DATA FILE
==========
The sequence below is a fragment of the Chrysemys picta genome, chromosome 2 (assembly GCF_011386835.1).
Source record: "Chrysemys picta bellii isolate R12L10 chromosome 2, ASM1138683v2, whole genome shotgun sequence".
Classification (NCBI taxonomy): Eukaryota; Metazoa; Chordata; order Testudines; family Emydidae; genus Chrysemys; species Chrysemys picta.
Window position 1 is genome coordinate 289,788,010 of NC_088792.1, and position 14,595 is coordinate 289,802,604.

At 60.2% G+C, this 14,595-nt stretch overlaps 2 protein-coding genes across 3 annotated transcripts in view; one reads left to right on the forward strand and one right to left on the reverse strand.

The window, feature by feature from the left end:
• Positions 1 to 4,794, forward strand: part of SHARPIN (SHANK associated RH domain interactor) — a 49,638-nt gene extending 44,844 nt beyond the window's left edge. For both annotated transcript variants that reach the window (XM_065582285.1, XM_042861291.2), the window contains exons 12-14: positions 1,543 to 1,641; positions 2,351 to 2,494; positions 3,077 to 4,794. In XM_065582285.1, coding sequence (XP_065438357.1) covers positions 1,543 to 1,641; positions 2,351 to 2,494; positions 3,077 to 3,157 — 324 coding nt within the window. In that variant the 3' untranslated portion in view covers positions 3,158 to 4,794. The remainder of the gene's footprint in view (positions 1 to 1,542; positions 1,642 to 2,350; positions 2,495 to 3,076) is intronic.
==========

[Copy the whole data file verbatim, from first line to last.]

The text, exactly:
The sequence below is a fragment of the Chrysemys picta genome, chromosome 2 (assembly GCF_011386835.1).
Source record: "Chrysemys picta bellii isolate R12L10 chromosome 2, ASM1138683v2, whole genome shotgun sequence".
Classification (NCBI taxonomy): Eukaryota; Metazoa; Chordata; order Testudines; family Emydidae; genus Chrysemys; species Chrysemys picta.
Window position 1 is genome coordinate 289,788,010 of NC_088792.1, and position 14,595 is coordinate 289,802,604.

At 60.2% G+C, this 14,595-nt stretch overlaps 2 protein-coding genes across 3 annotated transcripts in view; one reads left to right on the forward strand and one right to left on the reverse strand.

The window, feature by feature from the left end:
• Positions 1 to 4,794, forward strand: part of SHARPIN (SHANK associated RH domain interactor) — a 49,638-nt gene extending 44,844 nt beyond the window's left edge. For both annotated transcript variants that reach the window (XM_065582285.1, XM_042861291.2), the window contains exons 12-14: positions 1,543 to 1,641; positions 2,351 to 2,494; positions 3,077 to 4,794. In XM_065582285.1, coding sequence (XP_065438357.1) covers positions 1,543 to 1,641; positions 2,351 to 2,494; positions 3,077 to 3,157 — 324 coding nt within the window. In that variant the 3' untranslated portion in view covers positions 3,158 to 4,794. The remainder of the gene's footprint in view (positions 1 to 1,542; positions 1,642 to 2,350; positions 2,495 to 3,076) is intronic.